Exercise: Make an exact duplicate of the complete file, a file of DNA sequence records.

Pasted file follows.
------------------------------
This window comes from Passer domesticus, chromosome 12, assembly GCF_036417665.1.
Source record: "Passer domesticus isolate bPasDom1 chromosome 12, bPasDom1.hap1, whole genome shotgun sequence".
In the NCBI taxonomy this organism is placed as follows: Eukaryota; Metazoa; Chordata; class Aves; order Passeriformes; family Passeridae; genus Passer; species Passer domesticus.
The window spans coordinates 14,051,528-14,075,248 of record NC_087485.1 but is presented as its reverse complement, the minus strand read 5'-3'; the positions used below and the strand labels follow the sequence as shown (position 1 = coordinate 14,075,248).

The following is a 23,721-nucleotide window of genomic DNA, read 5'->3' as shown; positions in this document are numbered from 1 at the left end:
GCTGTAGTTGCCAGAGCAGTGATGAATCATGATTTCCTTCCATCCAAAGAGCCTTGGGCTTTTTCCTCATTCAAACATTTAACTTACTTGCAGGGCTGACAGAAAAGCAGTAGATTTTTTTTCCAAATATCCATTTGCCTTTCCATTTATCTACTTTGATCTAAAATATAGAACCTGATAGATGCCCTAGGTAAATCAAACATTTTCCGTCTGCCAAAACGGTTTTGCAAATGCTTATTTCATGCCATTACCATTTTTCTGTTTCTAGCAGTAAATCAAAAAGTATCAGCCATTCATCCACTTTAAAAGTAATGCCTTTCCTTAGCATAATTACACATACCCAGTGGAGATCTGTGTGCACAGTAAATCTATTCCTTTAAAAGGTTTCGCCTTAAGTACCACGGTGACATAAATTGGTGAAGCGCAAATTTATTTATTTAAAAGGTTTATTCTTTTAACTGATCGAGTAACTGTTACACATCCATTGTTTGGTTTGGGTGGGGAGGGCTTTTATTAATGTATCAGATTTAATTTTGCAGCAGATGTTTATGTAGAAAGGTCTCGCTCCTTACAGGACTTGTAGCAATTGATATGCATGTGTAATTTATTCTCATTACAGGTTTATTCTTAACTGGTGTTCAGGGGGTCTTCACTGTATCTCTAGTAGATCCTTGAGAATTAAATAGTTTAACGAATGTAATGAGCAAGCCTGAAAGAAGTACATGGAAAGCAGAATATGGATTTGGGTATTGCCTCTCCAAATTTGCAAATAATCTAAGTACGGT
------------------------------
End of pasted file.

This window comes from Passer domesticus, chromosome 12, assembly GCF_036417665.1.
Source record: "Passer domesticus isolate bPasDom1 chromosome 12, bPasDom1.hap1, whole genome shotgun sequence".
In the NCBI taxonomy this organism is placed as follows: Eukaryota; Metazoa; Chordata; class Aves; order Passeriformes; family Passeridae; genus Passer; species Passer domesticus.
The window spans coordinates 14,051,528-14,075,248 of record NC_087485.1 but is presented as its reverse complement, the minus strand read 5'-3'; the positions used below and the strand labels follow the sequence as shown (position 1 = coordinate 14,075,248).

The following is a 23,721-nucleotide window of genomic DNA, read 5'->3' as shown; positions in this document are numbered from 1 at the left end:
GCTGTAGTTGCCAGAGCAGTGATGAATCATGATTTCCTTCCATCCAAAGAGCCTTGGGCTTTTTCCTCATTCAAACATTTAACTTACTTGCAGGGCTGACAGAAAAGCAGTAGATTTTTTTTCCAAATATCCATTTGCCTTTCCATTTATCTACTTTGATCTAAAATATAGAACCTGATAGATGCCCTAGGTAAATCAAACATTTTCCGTCTGCCAAAACGGTTTTGCAAATGCTTATTTCATGCCATTACCATTTTTCTGTTTCTAGCAGTAAATCAAAAAGTATCAGCCATTCATCCACTTTAAAAGTAATGCCTTTCCTTAGCATAATTACACATACCCAGTGGAGATCTGTGTGCACAGTAAATCTATTCCTTTAAAAGGTTTCGCCTTAAGTACCACGGTGACATAAATTGGTGAAGCGCAAATTTATTTATTTAAAAGGTTTATTCTTTTAACTGATCGAGTAACTGTTACACATCCATTGTTTGGTTTGGGTGGGGAGGGCTTTTATTAATGTATCAGATTTAATTTTGCAGCAGATGTTTATGTAGAAAGGTCTCGCTCCTTACAGGACTTGTAGCAATTGATATGCATGTGTAATTTATTCTCATTACAGGTTTATTCTTAACTGGTGTTCAGGGGGTCTTCACTGTATCTCTAGTAGATCCTTGAGAATTAAATAGTTTAACGAATGTAATGAGCAAGCCTGAAAGAAGTACATGGAAAGCAGAATATGGATTTGGGTATTGCCTCTCCAAATTTGCAAATAATCTAAGTACGGT